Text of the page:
It was completely miserable. Of all the addiction things I’ve dealt with, in a way, my eating disorder was maybe on a psychological level the worst, because it’s you who’s torturing yourself. It’s not some outside chemical agent, which you can at some point choose to get off of. With food, you gotta eat, right?
Did being surrounded by people with similar problems make you think it was OK? Or was it more your ambition to climb harder?
I think it was a combination of the two. I put my personal touch on it by taking it to the extreme degree that I did, where I just basically started ignoring very clear signals about my health in order to continue starving and binging. The writing was more and more on the wall. By about year four or five, it was clear it was starting to take its toll on my emotional health. People who are less obsessive than I am might have pulled back. I just took it as a cue to do it even more.
You were initially able to climb better and harder routes. Did that influence you to keep going?
It sure did. You got the carrot on a stick. You keep grabbing for that carrot. You go, “Oh, well, this is actually working. I’m getting better.” And then you want a bigger and bigger carrot. In climbing, it’s in the form of higher and higher [climb difficulty] ratings.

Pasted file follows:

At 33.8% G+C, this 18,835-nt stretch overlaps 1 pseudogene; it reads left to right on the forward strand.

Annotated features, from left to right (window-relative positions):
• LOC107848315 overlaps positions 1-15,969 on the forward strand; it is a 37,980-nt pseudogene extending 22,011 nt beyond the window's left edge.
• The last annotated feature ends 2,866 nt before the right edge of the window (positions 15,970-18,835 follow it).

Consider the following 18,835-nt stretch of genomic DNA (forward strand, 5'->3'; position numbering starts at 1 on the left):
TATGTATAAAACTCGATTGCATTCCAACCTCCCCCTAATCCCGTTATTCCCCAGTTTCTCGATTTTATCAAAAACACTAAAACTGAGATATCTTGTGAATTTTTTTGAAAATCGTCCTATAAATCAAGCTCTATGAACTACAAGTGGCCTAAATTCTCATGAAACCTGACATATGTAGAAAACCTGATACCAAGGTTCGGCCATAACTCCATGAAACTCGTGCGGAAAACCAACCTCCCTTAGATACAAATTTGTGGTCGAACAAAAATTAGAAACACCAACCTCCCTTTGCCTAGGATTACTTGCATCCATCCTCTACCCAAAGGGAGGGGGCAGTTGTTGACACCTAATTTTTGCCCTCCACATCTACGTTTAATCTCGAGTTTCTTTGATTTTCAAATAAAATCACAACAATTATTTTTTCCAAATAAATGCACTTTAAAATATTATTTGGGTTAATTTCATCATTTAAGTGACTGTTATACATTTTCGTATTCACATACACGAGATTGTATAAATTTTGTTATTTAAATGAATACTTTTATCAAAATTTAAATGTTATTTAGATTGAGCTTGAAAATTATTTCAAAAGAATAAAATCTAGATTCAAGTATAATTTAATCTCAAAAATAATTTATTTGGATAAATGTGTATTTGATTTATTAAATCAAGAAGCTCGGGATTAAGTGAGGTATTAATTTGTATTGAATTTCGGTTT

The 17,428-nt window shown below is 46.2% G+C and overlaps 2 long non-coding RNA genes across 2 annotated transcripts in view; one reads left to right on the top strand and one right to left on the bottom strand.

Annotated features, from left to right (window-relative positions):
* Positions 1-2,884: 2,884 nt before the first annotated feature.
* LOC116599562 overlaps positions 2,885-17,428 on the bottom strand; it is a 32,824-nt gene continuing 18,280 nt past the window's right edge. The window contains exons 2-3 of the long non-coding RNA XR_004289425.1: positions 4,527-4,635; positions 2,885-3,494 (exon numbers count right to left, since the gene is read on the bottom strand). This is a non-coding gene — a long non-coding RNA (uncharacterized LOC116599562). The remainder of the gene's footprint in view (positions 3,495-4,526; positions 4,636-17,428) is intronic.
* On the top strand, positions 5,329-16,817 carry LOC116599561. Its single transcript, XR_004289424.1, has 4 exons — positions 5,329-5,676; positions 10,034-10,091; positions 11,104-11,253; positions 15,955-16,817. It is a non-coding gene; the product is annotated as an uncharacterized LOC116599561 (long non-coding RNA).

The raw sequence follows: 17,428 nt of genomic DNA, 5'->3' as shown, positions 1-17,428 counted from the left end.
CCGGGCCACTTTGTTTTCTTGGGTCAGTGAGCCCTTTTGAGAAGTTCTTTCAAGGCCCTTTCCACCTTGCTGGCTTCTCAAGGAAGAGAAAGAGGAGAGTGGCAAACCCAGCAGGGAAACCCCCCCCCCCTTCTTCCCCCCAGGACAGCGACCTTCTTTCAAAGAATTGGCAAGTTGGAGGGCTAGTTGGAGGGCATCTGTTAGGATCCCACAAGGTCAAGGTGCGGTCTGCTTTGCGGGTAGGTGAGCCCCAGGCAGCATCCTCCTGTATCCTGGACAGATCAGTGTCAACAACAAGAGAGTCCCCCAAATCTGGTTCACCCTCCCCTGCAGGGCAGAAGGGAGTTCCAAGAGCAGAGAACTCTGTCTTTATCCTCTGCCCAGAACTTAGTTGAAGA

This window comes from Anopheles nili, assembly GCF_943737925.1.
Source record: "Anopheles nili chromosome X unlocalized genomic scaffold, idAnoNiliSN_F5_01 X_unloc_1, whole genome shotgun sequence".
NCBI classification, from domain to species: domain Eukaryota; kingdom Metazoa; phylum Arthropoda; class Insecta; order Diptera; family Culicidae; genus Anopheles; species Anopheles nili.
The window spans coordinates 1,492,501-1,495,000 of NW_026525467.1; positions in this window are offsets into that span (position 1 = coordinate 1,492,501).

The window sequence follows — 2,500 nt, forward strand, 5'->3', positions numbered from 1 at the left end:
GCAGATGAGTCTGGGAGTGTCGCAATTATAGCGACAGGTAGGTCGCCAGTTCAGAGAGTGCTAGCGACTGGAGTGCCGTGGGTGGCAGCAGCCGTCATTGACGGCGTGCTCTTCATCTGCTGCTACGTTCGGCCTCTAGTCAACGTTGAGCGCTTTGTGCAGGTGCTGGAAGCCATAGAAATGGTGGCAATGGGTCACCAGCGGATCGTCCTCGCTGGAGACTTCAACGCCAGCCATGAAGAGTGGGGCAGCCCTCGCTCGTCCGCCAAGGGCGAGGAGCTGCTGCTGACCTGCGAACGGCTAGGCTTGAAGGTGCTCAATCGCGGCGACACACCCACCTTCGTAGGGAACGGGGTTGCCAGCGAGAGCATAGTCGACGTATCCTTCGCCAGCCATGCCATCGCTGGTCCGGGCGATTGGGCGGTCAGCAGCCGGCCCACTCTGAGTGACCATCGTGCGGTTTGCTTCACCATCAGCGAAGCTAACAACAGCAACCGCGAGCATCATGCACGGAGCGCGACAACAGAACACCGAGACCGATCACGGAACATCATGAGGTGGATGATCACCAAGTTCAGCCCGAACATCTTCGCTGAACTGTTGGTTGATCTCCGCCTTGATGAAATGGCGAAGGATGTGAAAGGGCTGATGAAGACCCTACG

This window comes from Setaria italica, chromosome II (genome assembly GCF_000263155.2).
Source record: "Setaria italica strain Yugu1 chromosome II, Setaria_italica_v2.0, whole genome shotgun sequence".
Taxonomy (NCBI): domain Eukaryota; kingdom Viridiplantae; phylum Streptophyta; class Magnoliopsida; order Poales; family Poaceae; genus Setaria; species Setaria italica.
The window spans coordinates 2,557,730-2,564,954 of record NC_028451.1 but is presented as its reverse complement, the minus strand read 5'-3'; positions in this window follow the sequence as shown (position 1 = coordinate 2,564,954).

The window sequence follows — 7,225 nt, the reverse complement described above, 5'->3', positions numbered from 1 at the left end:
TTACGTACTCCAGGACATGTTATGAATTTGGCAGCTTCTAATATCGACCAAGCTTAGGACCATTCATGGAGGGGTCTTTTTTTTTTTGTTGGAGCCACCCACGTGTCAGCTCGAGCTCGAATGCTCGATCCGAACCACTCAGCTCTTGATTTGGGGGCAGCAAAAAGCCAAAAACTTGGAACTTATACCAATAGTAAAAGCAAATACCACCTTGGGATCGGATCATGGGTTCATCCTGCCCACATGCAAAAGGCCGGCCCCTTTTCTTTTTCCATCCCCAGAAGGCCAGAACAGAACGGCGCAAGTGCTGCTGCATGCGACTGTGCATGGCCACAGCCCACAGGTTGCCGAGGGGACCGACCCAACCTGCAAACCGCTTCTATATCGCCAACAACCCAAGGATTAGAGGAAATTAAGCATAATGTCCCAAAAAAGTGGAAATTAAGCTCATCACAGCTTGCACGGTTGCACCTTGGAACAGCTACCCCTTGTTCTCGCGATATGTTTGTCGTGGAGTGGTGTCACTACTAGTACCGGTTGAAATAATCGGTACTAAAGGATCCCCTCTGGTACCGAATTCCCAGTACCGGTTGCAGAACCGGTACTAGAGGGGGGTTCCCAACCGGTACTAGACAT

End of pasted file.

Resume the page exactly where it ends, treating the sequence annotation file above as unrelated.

At what point did you realize you were in trouble?
I knew I was in real trouble when I first started having panic attacks. I was in a lot of denial about my own role in that. I thought, “Why is this happening to me?” instead of, “What have I done that’s caused this to happen?”
I knew something very bad was going on. I saw some nutritionists and even saw a heart specialist and they were like, “You can’t starve yourself and expect it to go well.” But I was really in denial. I didn’t want to deal with it.
What was being hooked on benzos like? It was interesting that you didn’t see them as illegal drugs because they were prescription medication.
When you seek out a psychiatrist, you’re pretty desperate for an answer, and you’re pretty desperate to have a name for this thing and the reasons for it. Because it’s so incredibly scary. At first I certainly embraced this notion that I had a “panic disorder” and that I was even “mentally ill” and “depressed.” This was the early ‘90s, this whole era of SSRIs and antidepressants. You have Prozac Nation coming out and pop culture is infused with all this optimism about these new pharmaceuticals.